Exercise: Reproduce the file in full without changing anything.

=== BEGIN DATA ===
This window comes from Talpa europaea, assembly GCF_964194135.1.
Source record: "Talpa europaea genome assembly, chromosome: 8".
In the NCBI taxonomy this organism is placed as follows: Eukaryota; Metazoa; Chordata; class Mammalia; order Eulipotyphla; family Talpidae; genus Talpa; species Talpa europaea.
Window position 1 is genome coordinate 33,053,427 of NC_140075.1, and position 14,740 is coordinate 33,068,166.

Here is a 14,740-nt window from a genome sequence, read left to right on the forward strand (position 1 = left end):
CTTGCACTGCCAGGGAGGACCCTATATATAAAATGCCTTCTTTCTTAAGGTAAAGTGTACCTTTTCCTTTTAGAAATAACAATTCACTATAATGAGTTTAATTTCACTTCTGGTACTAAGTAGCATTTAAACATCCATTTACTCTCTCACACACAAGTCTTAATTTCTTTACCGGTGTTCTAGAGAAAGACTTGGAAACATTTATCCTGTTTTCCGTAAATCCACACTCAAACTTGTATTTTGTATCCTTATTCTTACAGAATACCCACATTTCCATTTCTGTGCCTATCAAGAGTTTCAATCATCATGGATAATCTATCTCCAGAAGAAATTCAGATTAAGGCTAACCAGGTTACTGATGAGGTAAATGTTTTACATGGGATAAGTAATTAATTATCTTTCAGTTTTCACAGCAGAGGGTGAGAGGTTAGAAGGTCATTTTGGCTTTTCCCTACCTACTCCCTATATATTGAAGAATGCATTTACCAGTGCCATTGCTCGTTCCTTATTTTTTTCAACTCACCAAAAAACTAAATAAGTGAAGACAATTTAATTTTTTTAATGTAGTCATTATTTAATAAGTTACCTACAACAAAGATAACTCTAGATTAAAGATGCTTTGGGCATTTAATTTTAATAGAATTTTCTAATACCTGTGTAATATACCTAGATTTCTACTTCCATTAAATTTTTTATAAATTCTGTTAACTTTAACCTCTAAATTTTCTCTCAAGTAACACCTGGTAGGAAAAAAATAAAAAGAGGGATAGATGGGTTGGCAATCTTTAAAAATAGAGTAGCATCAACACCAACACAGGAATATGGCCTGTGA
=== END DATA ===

This window comes from Talpa europaea, assembly GCF_964194135.1.
Source record: "Talpa europaea genome assembly, chromosome: 8".
In the NCBI taxonomy this organism is placed as follows: Eukaryota; Metazoa; Chordata; class Mammalia; order Eulipotyphla; family Talpidae; genus Talpa; species Talpa europaea.
Window position 1 is genome coordinate 33,053,427 of NC_140075.1, and position 14,740 is coordinate 33,068,166.

Here is a 14,740-nt window from a genome sequence, read left to right on the forward strand (position 1 = left end):
CTTGCACTGCCAGGGAGGACCCTATATATAAAATGCCTTCTTTCTTAAGGTAAAGTGTACCTTTTCCTTTTAGAAATAACAATTCACTATAATGAGTTTAATTTCACTTCTGGTACTAAGTAGCATTTAAACATCCATTTACTCTCTCACACACAAGTCTTAATTTCTTTACCGGTGTTCTAGAGAAAGACTTGGAAACATTTATCCTGTTTTCCGTAAATCCACACTCAAACTTGTATTTTGTATCCTTATTCTTACAGAATACCCACATTTCCATTTCTGTGCCTATCAAGAGTTTCAATCATCATGGATAATCTATCTCCAGAAGAAATTCAGATTAAGGCTAACCAGGTTACTGATGAGGTAAATGTTTTACATGGGATAAGTAATTAATTATCTTTCAGTTTTCACAGCAGAGGGTGAGAGGTTAGAAGGTCATTTTGGCTTTTCCCTACCTACTCCCTATATATTGAAGAATGCATTTACCAGTGCCATTGCTCGTTCCTTATTTTTTTCAACTCACCAAAAAACTAAATAAGTGAAGACAATTTAATTTTTTTAATGTAGTCATTATTTAATAAGTTACCTACAACAAAGATAACTCTAGATTAAAGATGCTTTGGGCATTTAATTTTAATAGAATTTTCTAATACCTGTGTAATATACCTAGATTTCTACTTCCATTAAATTTTTTATAAATTCTGTTAACTTTAACCTCTAAATTTTCTCTCAAGTAACACCTGGTAGGAAAAAAATAAAAAGAGGGATAGATGGGTTGGCAATCTTTAAAAATAGAGTAGCATCAACACCAACACAGGAATATGGCCTGTGA